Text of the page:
CHOP (GADD153) is a small nuclear protein that dimerizes avidly with members of the C/EBP family of transcription factors. Normally undetectable, it is expressed at high levels in cells exposed to conditions that perturb protein folding in the endoplasmic reticulum and induce an endoplasmic reticulum stress response. CHOP expression in stressed cells is linked to the development of programmed cell death and, in some instances, cellular regeneration. In this study, representational difference analysis was used to compare the complement of genes expressed in stressed wild-type mouse embryonic fibroblasts with those expressed in cells nullizygous for chop. CHOP expression, in concert with a second signal, was found to be absolutely required for the activation by stress of a set of previously undescribed genes referred to as DOCs (for downstream of CHOP). DOC4 is a mammalian ortholog of a Drosophila gene, Tenm/Odz, implicated in patterning of the early fly embryo, whereas DOC6 encodes a newly recognized homolog of the actin-binding proteins villin and gelsolin. These results reveal the existence of a novel CHOP-dependent signaling pathway, distinct from the known endoplasmic reticulum unfolded protein response, which may mediate changes in cell phenotype in response to stress.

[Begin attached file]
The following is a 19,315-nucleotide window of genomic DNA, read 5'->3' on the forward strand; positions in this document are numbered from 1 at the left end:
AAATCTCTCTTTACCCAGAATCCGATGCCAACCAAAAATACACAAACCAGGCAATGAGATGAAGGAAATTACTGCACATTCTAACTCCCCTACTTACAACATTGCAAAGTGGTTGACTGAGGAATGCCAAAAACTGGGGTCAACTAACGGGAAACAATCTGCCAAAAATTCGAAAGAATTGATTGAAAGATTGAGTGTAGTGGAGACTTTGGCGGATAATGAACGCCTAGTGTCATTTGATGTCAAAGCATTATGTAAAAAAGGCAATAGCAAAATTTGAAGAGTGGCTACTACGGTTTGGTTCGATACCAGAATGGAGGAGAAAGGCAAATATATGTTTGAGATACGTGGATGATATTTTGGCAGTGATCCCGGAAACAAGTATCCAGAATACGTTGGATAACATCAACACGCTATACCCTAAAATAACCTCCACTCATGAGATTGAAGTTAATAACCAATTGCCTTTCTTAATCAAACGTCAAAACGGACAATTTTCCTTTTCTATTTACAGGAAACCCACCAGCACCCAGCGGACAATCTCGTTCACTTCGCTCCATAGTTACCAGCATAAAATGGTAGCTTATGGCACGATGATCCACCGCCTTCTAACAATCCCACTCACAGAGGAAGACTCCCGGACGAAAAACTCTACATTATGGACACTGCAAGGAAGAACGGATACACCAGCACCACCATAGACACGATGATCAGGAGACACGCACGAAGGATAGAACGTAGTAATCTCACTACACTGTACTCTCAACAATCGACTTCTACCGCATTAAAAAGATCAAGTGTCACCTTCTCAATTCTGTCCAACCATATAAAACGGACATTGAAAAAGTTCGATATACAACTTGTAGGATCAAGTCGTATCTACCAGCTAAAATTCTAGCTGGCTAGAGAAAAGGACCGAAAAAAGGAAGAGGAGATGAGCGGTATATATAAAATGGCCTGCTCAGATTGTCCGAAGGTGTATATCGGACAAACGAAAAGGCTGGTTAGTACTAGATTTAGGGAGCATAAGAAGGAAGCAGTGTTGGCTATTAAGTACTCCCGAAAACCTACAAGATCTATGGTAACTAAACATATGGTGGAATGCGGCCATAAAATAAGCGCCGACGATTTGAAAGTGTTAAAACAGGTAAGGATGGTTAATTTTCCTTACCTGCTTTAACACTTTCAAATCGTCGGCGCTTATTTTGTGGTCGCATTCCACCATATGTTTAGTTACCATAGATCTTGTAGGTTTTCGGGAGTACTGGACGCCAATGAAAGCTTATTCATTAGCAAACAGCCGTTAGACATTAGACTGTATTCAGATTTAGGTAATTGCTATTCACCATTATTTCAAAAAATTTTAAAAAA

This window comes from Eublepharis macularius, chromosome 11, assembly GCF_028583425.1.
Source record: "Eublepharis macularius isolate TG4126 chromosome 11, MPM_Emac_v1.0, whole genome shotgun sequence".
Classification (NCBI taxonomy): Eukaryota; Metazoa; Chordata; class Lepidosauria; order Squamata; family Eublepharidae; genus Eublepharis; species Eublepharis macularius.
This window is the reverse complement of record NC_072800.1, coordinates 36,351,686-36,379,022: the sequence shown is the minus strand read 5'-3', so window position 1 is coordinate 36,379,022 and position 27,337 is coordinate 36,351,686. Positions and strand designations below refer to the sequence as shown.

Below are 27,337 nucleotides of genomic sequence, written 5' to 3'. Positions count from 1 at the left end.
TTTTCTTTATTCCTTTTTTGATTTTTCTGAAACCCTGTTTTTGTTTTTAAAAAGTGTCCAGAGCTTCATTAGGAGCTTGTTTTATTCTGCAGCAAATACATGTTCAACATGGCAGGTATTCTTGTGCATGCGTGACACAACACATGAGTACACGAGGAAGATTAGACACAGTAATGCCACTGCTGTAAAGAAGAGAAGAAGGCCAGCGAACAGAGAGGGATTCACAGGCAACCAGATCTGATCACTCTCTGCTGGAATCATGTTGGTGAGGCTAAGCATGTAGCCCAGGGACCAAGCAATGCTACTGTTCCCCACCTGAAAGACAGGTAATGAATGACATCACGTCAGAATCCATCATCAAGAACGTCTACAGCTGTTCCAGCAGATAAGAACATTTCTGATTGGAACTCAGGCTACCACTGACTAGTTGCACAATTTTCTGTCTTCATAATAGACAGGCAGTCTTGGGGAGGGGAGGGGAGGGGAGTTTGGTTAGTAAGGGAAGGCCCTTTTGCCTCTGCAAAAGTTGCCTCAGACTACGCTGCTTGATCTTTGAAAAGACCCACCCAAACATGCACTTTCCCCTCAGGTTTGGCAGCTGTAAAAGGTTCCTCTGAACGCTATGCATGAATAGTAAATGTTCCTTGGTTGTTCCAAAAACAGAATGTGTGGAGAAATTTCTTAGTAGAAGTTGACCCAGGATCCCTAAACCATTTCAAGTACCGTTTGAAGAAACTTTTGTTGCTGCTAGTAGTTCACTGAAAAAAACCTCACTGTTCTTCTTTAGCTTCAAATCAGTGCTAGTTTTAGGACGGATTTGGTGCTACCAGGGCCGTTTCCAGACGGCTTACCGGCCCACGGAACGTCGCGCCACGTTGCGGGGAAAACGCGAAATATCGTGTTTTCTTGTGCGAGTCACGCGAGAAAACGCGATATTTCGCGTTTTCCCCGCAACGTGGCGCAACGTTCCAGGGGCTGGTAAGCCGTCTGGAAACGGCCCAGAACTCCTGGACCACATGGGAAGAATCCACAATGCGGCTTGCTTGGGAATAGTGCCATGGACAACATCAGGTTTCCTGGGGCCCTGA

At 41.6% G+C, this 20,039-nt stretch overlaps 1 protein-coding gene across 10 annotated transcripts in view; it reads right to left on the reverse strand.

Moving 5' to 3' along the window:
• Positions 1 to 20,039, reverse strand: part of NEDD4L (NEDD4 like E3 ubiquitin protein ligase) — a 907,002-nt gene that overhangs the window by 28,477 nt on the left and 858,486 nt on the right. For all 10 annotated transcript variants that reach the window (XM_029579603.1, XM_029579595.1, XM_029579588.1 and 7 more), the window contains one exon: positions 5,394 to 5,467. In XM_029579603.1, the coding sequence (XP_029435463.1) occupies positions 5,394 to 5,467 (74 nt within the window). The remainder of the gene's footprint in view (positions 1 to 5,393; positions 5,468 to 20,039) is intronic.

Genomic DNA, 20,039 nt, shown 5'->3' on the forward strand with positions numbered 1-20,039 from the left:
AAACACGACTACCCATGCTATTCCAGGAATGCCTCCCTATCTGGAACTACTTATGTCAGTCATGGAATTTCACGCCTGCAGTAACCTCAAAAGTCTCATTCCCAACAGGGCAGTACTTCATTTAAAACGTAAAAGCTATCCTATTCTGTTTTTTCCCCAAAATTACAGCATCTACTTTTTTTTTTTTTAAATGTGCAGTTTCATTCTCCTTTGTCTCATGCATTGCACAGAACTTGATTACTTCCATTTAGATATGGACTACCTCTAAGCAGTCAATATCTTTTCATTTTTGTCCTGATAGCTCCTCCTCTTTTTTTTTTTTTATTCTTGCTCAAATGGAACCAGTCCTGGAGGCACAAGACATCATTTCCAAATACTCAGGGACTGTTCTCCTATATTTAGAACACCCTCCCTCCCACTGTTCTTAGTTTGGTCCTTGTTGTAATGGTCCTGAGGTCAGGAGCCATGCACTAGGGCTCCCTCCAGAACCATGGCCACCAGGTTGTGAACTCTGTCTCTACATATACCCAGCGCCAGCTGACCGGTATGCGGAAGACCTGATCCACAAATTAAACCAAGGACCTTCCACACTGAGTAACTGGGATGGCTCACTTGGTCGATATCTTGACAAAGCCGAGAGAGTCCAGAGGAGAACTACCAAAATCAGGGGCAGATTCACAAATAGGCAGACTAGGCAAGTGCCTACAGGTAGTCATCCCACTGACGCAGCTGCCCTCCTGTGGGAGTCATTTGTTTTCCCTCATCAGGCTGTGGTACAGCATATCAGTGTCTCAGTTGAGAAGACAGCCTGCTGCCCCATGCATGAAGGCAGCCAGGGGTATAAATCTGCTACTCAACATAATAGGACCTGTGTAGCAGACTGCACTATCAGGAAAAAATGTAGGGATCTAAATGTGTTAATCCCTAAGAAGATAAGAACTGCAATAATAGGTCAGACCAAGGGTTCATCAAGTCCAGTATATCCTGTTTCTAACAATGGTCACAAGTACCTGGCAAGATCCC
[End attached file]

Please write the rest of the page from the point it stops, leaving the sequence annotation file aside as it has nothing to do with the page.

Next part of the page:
- Endoplasmic reticulum
- Gene targeting
- Subtractive hybridization
ASJC Scopus subject areas
- Molecular Biology
- Biochemistry, Genetics and Molecular Biology(all)
- Immunology and Microbiology(all)